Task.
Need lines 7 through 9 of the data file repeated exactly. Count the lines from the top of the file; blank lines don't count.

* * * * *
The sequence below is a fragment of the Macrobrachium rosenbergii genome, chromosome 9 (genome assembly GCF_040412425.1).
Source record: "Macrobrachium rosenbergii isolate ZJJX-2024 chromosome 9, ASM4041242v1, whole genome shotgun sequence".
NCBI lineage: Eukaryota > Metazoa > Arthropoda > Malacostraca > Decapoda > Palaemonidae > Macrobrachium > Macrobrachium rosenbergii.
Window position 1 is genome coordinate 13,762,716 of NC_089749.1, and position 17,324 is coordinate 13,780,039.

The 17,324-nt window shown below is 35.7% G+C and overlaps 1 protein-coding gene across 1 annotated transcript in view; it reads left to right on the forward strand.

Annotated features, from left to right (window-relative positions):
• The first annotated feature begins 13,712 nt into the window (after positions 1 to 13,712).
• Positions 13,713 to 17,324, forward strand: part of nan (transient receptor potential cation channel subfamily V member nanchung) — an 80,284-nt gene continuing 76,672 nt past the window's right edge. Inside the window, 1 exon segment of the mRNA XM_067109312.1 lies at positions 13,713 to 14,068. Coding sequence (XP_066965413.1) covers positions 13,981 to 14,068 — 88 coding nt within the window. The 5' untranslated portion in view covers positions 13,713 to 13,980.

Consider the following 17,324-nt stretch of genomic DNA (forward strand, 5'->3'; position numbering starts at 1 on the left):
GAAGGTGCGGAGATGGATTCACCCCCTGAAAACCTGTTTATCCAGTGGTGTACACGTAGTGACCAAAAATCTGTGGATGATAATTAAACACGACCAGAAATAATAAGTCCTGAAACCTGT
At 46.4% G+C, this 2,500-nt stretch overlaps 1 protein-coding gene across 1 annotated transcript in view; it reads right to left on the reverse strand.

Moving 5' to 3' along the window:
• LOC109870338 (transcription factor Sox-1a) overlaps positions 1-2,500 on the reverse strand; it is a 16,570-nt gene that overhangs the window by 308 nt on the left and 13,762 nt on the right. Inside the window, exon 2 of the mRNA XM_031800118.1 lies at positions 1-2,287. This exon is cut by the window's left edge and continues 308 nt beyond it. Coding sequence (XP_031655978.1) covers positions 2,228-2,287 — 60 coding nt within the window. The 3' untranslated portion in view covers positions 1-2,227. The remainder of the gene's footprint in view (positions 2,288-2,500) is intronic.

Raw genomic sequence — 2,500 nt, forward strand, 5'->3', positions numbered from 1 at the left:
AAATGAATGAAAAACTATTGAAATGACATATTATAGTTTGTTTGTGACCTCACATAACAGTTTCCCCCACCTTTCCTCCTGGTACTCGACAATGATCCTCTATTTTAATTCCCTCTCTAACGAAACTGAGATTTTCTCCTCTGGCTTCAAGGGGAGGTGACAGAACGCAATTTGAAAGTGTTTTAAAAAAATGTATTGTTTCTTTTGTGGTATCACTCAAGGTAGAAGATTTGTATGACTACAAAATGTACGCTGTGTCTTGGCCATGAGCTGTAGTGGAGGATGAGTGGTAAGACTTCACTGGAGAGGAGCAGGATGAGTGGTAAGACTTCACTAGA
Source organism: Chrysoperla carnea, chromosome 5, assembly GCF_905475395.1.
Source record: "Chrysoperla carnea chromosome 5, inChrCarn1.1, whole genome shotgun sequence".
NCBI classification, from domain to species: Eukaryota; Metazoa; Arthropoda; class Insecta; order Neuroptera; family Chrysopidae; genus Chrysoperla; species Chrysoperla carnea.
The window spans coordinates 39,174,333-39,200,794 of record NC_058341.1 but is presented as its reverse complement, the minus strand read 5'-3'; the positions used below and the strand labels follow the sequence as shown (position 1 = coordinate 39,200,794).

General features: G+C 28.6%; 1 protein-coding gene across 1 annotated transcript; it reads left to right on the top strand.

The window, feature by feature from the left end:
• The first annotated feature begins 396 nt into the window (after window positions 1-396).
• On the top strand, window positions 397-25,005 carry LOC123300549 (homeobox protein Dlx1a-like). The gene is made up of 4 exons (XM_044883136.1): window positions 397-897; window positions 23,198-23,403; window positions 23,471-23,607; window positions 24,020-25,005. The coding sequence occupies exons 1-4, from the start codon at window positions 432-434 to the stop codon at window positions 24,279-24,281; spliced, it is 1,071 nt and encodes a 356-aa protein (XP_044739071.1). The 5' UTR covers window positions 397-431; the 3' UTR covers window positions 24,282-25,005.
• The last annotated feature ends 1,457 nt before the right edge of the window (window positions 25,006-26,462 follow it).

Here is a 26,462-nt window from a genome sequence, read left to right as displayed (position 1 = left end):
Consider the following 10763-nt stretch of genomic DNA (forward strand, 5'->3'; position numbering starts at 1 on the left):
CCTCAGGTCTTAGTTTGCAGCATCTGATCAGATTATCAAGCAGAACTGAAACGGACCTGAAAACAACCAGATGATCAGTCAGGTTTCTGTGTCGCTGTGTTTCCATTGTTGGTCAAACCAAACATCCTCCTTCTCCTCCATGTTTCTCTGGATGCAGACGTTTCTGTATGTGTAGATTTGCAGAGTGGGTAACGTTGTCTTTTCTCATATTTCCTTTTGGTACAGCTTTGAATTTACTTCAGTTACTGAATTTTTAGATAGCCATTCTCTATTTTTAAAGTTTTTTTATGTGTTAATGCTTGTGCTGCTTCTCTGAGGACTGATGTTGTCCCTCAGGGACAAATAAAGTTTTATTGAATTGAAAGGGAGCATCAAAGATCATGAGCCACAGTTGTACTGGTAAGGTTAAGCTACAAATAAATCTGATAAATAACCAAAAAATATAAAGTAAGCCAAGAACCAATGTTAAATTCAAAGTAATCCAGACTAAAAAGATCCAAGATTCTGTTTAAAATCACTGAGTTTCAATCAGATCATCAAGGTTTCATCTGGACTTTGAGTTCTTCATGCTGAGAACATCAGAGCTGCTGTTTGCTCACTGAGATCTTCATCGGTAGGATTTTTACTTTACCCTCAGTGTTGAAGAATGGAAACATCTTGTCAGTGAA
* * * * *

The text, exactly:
• The first annotated feature begins 13,712 nt into the window (after positions 1 to 13,712).
• Positions 13,713 to 17,324, forward strand: part of nan (transient receptor potential cation channel subfamily V member nanchung) — an 80,284-nt gene continuing 76,672 nt past the window's right edge. Inside the window, 1 exon segment of the mRNA XM_067109312.1 lies at positions 13,713 to 14,068. Coding sequence (XP_066965413.1) covers positions 13,981 to 14,068 — 88 coding nt within the window. The 5' untranslated portion in view covers positions 13,713 to 13,980.

Consider the following 17,324-nt stretch of genomic DNA (forward strand, 5'->3'; position numbering starts at 1 on the left):